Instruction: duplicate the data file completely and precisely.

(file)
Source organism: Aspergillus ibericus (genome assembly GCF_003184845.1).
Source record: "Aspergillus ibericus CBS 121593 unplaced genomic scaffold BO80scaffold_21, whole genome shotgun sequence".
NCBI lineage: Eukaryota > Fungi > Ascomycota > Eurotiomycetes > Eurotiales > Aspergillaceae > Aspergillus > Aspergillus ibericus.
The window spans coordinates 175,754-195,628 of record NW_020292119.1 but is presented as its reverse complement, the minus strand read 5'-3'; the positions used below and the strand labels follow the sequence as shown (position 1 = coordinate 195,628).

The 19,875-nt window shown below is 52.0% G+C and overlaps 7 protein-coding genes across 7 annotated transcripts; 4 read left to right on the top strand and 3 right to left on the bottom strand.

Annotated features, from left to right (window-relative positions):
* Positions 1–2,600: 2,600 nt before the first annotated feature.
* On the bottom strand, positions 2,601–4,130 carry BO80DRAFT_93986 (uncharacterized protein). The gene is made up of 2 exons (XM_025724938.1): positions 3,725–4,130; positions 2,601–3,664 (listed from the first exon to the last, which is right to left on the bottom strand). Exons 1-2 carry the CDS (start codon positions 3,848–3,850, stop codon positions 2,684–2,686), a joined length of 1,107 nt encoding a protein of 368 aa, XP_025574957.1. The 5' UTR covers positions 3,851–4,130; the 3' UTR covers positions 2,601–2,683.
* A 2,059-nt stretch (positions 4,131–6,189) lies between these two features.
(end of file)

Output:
Source organism: Aspergillus ibericus (genome assembly GCF_003184845.1).
Source record: "Aspergillus ibericus CBS 121593 unplaced genomic scaffold BO80scaffold_21, whole genome shotgun sequence".
NCBI lineage: Eukaryota > Fungi > Ascomycota > Eurotiomycetes > Eurotiales > Aspergillaceae > Aspergillus > Aspergillus ibericus.
The window spans coordinates 175,754-195,628 of record NW_020292119.1 but is presented as its reverse complement, the minus strand read 5'-3'; the positions used below and the strand labels follow the sequence as shown (position 1 = coordinate 195,628).

The 19,875-nt window shown below is 52.0% G+C and overlaps 7 protein-coding genes across 7 annotated transcripts; 4 read left to right on the top strand and 3 right to left on the bottom strand.

Annotated features, from left to right (window-relative positions):
* Positions 1–2,600: 2,600 nt before the first annotated feature.
* On the bottom strand, positions 2,601–4,130 carry BO80DRAFT_93986 (uncharacterized protein). The gene is made up of 2 exons (XM_025724938.1): positions 3,725–4,130; positions 2,601–3,664 (listed from the first exon to the last, which is right to left on the bottom strand). Exons 1-2 carry the CDS (start codon positions 3,848–3,850, stop codon positions 2,684–2,686), a joined length of 1,107 nt encoding a protein of 368 aa, XP_025574957.1. The 5' UTR covers positions 3,851–4,130; the 3' UTR covers positions 2,601–2,683.
* A 2,059-nt stretch (positions 4,131–6,189) lies between these two features.